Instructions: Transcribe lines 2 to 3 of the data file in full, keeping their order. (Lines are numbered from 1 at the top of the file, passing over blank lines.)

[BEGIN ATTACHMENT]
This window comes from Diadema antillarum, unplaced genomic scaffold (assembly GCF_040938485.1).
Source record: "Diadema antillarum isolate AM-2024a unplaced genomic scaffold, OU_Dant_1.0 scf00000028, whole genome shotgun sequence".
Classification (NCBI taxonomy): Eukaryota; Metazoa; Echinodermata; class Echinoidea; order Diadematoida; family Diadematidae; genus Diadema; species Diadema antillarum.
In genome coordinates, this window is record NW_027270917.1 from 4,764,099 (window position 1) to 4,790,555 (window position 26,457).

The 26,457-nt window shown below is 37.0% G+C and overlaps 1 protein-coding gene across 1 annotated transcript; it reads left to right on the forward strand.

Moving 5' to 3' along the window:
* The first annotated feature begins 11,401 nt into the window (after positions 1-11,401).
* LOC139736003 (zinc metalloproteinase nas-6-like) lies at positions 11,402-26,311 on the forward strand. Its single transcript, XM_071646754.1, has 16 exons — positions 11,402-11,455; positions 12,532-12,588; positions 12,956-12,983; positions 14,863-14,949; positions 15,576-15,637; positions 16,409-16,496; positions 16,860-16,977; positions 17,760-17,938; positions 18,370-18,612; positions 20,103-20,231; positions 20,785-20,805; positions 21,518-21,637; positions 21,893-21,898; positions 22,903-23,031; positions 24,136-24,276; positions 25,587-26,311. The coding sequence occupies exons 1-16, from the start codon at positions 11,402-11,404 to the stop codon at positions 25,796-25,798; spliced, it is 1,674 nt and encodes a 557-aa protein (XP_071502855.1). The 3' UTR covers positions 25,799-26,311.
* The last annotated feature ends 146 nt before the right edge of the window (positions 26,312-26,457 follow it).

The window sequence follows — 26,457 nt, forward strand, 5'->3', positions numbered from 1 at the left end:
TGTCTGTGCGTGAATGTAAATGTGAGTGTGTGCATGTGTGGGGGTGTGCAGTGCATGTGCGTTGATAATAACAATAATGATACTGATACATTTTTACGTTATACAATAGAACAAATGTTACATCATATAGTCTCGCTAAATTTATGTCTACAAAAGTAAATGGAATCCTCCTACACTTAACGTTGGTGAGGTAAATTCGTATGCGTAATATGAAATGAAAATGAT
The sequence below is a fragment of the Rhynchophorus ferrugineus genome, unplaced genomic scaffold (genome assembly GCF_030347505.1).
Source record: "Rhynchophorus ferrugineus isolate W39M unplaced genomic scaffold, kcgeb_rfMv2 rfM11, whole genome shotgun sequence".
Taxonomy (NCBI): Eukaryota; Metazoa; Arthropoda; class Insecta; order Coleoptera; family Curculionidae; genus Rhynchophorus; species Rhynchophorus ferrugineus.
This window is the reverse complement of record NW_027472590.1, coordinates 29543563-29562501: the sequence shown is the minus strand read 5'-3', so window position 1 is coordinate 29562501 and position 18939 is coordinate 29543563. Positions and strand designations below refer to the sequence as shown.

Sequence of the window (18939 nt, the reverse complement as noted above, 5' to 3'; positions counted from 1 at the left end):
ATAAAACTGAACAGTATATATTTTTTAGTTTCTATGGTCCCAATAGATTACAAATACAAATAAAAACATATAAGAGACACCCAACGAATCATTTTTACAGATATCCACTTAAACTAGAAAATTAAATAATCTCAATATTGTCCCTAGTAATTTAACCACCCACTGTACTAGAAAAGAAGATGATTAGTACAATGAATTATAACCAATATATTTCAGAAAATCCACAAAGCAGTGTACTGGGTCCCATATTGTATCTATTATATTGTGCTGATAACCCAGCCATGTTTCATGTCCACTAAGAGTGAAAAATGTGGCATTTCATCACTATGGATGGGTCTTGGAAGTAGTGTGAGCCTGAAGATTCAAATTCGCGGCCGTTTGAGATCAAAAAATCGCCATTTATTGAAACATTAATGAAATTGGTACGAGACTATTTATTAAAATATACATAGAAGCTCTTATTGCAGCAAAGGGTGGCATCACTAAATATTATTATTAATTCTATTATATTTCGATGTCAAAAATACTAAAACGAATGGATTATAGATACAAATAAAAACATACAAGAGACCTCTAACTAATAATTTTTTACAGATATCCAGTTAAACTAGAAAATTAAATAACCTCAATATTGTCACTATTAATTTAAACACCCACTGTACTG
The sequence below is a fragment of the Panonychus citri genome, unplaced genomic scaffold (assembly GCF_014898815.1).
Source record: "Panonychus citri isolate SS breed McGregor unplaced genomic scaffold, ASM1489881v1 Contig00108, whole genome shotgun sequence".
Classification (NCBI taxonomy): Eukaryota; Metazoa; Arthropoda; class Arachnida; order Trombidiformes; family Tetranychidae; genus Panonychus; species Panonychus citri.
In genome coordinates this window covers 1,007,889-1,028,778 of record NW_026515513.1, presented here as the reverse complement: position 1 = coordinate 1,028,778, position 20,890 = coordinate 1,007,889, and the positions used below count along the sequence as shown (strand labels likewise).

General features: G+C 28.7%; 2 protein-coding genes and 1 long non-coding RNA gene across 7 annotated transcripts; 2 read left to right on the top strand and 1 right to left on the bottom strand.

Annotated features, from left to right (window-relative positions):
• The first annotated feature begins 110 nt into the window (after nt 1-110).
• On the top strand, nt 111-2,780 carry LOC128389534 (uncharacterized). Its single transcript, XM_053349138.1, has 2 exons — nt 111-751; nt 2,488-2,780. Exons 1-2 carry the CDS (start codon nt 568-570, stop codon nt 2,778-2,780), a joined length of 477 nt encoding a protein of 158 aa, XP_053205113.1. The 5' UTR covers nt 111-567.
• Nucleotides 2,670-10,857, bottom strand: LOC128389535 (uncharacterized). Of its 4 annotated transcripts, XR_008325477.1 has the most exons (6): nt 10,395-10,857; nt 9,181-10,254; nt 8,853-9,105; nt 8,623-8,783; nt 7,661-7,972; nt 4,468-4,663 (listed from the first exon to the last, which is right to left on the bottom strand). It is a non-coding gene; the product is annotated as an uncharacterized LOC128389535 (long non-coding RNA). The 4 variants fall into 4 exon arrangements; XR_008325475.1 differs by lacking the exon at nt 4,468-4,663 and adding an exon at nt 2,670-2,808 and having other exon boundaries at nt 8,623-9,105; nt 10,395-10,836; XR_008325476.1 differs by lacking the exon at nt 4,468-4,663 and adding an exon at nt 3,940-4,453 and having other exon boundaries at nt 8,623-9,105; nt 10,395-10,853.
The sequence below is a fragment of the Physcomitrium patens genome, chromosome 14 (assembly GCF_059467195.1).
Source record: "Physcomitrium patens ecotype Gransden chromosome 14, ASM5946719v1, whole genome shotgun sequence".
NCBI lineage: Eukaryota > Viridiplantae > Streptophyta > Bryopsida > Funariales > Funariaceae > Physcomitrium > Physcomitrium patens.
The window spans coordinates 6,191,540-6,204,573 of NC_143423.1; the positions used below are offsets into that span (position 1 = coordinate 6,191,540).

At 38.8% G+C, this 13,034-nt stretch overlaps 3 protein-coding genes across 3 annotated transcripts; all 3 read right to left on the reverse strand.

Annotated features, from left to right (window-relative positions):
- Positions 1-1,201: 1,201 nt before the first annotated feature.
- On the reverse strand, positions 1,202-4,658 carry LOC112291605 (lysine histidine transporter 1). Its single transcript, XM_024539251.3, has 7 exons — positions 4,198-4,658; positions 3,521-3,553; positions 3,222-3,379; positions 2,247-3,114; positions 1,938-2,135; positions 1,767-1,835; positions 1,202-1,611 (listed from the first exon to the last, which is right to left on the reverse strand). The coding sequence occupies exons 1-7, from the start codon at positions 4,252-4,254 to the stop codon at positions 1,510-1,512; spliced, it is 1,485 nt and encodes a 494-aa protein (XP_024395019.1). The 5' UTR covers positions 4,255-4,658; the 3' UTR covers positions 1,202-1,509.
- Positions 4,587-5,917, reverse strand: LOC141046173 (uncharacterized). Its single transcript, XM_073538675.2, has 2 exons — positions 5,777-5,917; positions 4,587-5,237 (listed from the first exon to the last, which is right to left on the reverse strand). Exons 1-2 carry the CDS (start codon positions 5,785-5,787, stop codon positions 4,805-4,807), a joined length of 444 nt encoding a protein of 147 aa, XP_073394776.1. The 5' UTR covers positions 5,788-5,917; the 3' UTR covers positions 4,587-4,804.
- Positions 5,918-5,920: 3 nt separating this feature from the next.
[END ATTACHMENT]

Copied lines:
Source record: "Diadema antillarum isolate AM-2024a unplaced genomic scaffold, OU_Dant_1.0 scf00000028, whole genome shotgun sequence".
Classification (NCBI taxonomy): Eukaryota; Metazoa; Echinodermata; class Echinoidea; order Diadematoida; family Diadematidae; genus Diadema; species Diadema antillarum.